The hardening of Pharaoh’s heart is one of the most confusing aspects of the Exodus story, but has perhaps the most to teach us about freedom and oppression in our world today.
Long ago, in our ancestral past, a deep split occurred in Judaism, creating a division between the person of intellect and the person of the earth.
The blasts of the shofar reverberate in the heart of the earth, amplifying her cries. Are we courageous enough to let those sounds penetrate our hearts, to draw out our cries?
Why do we come to synagogue on Yo Kippur, and what is it that we hope will be waiting for us on the other side of these twenty-four sacred and challenging hours?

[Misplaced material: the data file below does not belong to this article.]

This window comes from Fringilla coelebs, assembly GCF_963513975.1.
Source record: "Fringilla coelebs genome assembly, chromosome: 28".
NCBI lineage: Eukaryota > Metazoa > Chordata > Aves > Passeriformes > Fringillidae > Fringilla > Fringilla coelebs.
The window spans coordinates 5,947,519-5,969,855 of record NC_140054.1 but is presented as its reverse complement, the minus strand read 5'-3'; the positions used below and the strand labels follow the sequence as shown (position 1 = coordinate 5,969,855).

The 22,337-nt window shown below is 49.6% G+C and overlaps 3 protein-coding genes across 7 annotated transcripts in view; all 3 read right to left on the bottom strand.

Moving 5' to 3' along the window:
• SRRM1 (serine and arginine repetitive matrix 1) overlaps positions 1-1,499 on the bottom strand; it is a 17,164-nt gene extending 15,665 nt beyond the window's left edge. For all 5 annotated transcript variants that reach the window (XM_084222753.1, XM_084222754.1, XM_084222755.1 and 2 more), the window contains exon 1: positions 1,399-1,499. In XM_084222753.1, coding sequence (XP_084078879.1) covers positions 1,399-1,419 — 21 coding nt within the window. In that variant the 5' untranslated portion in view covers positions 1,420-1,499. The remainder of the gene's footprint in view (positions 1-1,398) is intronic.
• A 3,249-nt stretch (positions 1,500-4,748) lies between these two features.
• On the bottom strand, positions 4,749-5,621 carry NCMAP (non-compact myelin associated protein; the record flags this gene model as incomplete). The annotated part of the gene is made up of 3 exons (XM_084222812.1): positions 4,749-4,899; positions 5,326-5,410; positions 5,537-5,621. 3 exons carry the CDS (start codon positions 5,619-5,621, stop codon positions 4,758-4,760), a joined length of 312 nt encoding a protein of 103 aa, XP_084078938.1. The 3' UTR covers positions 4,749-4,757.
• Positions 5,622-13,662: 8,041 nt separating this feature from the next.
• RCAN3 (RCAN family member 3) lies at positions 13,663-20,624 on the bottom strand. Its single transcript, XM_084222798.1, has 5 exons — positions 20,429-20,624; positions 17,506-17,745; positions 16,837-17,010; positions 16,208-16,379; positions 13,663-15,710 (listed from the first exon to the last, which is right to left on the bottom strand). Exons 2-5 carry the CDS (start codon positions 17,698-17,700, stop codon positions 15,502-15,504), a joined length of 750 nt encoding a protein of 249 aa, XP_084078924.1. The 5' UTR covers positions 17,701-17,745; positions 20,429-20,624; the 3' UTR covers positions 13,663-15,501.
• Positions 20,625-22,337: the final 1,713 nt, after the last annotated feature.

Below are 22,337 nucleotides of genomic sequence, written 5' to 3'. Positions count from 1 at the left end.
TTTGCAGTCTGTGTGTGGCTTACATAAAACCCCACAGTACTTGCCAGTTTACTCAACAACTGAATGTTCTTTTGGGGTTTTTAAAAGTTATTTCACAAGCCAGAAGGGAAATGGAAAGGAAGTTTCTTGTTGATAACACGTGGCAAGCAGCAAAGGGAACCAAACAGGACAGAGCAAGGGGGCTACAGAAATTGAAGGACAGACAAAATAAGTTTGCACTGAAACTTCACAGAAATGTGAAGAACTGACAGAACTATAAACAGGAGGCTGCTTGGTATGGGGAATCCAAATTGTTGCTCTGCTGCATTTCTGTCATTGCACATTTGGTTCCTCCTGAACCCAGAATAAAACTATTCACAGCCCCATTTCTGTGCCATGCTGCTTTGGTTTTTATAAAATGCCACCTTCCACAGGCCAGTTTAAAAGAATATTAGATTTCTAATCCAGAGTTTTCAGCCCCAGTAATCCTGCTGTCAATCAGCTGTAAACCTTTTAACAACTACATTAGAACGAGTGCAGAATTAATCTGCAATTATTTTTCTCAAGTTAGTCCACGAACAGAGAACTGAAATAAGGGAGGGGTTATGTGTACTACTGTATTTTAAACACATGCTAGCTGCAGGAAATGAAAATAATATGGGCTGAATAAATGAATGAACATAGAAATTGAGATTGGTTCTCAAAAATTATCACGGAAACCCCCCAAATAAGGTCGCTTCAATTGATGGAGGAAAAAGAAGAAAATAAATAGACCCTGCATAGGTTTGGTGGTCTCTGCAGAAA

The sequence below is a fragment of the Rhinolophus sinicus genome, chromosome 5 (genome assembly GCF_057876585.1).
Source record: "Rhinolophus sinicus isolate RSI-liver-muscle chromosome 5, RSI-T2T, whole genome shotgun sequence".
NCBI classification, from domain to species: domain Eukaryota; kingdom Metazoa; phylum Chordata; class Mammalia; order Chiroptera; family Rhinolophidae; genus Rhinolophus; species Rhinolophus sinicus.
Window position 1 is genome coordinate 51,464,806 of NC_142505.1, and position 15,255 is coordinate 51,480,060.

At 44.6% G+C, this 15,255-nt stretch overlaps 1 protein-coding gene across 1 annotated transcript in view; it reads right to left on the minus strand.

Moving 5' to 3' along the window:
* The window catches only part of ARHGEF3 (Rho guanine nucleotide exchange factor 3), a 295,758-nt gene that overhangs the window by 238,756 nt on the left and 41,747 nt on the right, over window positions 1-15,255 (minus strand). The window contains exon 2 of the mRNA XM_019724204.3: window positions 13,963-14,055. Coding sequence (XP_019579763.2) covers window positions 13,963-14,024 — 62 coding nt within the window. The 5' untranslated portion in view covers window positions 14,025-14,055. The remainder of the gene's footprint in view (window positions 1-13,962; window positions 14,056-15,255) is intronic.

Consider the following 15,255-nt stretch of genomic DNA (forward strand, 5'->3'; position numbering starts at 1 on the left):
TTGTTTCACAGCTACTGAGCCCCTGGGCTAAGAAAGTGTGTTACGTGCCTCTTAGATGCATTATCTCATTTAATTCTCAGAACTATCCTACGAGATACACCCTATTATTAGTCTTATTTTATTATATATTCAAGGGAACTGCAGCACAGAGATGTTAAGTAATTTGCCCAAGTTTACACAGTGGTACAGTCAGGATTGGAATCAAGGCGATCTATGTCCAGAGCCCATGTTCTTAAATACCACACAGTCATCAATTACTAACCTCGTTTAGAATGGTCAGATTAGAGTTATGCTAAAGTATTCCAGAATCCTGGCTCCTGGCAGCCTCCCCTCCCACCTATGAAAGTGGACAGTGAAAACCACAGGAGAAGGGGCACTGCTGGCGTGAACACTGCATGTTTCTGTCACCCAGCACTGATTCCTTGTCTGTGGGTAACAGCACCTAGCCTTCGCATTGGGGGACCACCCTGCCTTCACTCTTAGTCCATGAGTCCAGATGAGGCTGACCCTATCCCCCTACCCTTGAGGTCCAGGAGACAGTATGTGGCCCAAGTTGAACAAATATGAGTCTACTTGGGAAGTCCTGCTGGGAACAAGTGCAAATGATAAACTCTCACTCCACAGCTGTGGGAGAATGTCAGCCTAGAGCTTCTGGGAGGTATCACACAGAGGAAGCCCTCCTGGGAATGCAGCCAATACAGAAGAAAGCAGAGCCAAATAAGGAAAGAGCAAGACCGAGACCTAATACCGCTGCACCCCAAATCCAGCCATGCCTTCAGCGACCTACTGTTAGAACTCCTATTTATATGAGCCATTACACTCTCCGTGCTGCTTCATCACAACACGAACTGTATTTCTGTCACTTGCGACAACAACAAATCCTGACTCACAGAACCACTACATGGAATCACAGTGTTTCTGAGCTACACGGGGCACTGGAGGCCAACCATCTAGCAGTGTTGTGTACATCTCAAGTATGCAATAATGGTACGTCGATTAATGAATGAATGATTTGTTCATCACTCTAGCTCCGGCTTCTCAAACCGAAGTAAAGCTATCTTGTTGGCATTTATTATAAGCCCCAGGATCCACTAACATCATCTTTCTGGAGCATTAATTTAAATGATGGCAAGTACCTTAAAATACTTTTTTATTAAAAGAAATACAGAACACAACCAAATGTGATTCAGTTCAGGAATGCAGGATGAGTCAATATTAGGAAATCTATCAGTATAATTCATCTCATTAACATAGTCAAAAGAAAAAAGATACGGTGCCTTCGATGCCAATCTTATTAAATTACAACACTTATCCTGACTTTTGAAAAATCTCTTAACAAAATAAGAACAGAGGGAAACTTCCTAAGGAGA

Rosh Hashanah is known, among other names, as Hayom Harat Olam, the day the world is conceived. Today is when the forces of the universe unite and the possibility of something new is formed.
How do we, in this generation, understand sin? And what do we believe are the best ways to deal with our sin?
My earliest concepts of God, gleaned from my religious training, were of a power distant and removed at best and vindictive and frightening at worst.
In a society where one’s value or influence is often determined by the amount of money one gives, voices get lost.
“A woman is acquired [in marriage] in three ways…by money, by document, or by intercourse.” This is how the first mishnah in the tractate Kiddushin begins.
Seven weeks after the fall holidays have ended this week’s Torah reading, Vayishlach, offers us a path back into the work of teshuva.